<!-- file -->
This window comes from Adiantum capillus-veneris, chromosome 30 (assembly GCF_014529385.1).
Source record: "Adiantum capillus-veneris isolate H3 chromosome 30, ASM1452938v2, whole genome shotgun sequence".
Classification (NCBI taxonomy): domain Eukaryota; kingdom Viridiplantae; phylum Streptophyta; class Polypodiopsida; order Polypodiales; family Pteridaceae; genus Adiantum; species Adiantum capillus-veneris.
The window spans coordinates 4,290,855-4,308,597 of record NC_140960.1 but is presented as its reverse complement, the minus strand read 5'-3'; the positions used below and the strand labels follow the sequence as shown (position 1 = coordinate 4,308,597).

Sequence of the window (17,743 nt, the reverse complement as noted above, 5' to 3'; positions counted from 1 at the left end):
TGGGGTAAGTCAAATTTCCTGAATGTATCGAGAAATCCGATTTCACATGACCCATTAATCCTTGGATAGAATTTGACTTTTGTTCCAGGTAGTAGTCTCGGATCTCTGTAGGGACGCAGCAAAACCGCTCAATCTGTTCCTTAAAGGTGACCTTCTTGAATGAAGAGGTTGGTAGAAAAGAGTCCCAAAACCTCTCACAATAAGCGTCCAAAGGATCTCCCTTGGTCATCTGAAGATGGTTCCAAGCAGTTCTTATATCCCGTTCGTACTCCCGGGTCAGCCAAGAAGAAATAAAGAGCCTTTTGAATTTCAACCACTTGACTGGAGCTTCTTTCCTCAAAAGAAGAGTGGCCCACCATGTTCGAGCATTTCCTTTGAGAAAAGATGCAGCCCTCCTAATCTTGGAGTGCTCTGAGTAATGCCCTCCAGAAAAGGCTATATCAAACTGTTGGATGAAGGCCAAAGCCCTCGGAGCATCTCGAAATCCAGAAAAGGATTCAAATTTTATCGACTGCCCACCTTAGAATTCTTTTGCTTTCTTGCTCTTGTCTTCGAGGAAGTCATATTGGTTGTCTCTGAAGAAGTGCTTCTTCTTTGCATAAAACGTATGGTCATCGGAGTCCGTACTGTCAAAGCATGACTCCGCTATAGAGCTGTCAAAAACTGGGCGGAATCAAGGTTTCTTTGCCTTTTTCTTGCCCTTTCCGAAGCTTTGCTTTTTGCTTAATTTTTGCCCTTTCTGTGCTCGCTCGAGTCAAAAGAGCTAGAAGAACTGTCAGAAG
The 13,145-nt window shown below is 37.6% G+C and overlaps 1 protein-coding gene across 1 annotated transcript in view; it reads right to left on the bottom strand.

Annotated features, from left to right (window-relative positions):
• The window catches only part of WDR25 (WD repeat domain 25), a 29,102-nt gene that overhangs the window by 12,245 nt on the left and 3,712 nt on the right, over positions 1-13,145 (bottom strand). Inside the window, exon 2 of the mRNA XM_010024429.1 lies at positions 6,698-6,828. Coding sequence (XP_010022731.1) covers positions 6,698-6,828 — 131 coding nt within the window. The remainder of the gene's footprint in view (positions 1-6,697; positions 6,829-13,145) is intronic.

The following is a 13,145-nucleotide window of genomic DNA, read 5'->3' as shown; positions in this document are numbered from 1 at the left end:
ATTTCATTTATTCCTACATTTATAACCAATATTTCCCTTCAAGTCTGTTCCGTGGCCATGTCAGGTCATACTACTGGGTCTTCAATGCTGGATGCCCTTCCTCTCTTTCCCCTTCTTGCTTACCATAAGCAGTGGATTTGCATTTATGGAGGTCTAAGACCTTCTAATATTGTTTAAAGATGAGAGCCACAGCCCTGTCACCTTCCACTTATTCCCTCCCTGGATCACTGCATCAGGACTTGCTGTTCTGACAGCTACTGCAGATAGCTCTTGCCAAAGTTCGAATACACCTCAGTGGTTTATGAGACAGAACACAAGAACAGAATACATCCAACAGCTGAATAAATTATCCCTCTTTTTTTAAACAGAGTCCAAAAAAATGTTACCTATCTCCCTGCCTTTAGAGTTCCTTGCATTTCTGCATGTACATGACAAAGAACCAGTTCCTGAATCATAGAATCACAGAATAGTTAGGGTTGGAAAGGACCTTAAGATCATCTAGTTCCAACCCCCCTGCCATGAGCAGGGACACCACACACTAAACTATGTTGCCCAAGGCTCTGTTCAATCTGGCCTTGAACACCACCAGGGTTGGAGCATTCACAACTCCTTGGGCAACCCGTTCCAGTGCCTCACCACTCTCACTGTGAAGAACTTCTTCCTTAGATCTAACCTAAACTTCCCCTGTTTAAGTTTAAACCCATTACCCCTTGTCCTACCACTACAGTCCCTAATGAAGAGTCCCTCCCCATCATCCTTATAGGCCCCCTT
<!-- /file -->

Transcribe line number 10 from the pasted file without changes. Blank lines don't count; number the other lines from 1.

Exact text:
The following is a 13,145-nucleotide window of genomic DNA, read 5'->3' as shown; positions in this document are numbered from 1 at the left end: